Select Page

What is Ransomware and How Can You Protect Yourself from It?

The Word Ransomware is a combination of ransom and software and refers to any kind of malware that demands a ransom from user in exchange for the return of a kidnapped file.

This threat works just like a kidnapping in real life, except the things held captive are your files, which are maybe multimedia files, office files or system files that your computer relies on to work properly.

How Does Ransomware Spread?

Typical methods are through attachments sent via unsolicited emails or by clicking on a link in an email that claims to be from a bank or delivery company.

They are also distributed through peer-to-peer file sharing networks being passed on through activation keys for popular software like Adobe Photoshop and Microsoft Office.

What Types of Ransomware Are There?

There are two types: 1) File Coder which encrypts the files, and 2) Lock Screen which locks the computer and stops you using it until you have paid the Ransom.

This type of threat can sometimes employ psychological methods to trick and pressurize you into paying. In some cases, the lock screen also incorporates a live transmission of what the webcam is currently seeing, which creates a feeling someone is watching you.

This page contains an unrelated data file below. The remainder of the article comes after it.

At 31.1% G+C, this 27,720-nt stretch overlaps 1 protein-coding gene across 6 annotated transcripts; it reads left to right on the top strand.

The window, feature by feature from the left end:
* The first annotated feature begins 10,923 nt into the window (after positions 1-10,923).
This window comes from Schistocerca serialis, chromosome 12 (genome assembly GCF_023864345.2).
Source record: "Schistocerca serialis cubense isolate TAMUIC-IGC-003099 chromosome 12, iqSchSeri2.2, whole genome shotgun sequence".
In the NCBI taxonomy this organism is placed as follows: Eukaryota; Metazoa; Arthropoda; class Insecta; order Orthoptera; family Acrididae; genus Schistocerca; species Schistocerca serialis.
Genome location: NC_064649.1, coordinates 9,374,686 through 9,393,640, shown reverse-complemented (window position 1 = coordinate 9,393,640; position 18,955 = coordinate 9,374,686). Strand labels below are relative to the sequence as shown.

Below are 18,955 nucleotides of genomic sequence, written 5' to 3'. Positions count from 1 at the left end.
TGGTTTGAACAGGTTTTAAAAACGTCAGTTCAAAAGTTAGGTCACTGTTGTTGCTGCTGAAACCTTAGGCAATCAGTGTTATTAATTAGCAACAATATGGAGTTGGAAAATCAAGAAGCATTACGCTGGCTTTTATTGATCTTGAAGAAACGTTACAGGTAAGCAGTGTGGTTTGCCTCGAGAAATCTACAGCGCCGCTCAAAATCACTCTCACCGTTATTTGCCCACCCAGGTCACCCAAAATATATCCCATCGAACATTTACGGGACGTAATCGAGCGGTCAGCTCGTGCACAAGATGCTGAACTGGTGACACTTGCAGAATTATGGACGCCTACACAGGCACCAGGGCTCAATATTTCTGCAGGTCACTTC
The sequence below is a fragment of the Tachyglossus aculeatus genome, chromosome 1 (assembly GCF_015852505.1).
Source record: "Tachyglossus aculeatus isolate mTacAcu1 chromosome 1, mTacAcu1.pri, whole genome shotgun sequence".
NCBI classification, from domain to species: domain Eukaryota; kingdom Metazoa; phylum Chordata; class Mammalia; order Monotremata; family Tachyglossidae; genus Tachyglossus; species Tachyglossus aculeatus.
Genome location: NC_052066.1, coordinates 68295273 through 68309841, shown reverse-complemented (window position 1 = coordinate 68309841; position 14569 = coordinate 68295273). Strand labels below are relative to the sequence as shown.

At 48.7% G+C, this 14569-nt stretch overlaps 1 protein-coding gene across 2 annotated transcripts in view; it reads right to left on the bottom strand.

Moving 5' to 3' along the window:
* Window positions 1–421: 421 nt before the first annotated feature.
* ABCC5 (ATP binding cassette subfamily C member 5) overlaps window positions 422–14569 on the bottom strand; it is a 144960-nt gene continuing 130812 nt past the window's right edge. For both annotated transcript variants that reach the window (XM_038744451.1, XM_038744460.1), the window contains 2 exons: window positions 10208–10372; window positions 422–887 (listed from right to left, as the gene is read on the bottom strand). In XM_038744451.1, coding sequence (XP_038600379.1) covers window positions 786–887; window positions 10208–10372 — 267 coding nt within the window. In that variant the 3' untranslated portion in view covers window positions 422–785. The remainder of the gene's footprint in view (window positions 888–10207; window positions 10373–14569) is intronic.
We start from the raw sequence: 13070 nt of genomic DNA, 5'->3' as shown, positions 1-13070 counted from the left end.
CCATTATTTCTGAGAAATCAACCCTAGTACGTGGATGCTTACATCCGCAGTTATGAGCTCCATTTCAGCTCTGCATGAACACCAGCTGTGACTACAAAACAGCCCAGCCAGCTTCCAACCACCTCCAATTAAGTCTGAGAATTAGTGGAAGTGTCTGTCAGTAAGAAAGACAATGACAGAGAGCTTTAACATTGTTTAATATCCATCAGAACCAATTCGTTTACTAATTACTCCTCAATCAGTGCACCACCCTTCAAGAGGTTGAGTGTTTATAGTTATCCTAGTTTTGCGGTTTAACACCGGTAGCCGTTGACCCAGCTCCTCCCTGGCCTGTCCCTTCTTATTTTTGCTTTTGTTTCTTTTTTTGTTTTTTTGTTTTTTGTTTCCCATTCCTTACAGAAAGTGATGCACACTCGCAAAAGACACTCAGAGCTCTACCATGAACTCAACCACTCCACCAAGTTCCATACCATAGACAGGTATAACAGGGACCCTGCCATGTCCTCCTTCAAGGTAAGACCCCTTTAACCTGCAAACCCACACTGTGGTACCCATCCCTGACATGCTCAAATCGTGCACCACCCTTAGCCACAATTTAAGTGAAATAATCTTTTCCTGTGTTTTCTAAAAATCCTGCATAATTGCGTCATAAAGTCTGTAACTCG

Other times the message on the lock screen takes the form of a notice from a national police force which states that the authorities require you to pay a fine because they have found evidence that your computer contains images of child abuse or bestiality or that you have visited an illegal website or used pirated software.

How To Recover Files From Ransomware? Do You Have to Pay?

Paying for Ransomware is not generally recommended for two reasons:

1) There is no way to stop the attackers demanding more money from you, and 2) If you pay the ransom, you are helping create a new market for cyber criminals which could lead to further Ransomware attacks as well as other types of attacks in the future.

Rather than pay, it is better to learn the lesson. Make sure to have a cloud backup service so you can recover your files if you aren’t lucky enough that it happens again. StoneFly Cloud backup services are a great example. They use backup engines to create backup images automatically or manually, ensuring that your data is backed up and safe.

The StoneFly Dual Node Stretch Cluster has a Storage transportability feature that auto connects & disconnects for data transfer, backup and security. Hard drives detach automatically after Backup and Ransomware can’t get to your data anymore.

Also make sure to get better protection for your computer. If you have a good security solution and run frequent backups, you shouldn’t have any problems.

Recent Posts

NAS Security: What to Expect and How to Secure your NAS

NAS Security: What to Expect and How to Secure your NAS

Network attached storage (NAS) systems are a permanent fixture in a corporate data center. Whether it’s setting up a file storage and sharing environment for your remote workforce, storing surveillance videos, financial records, and patient information, or running 4K...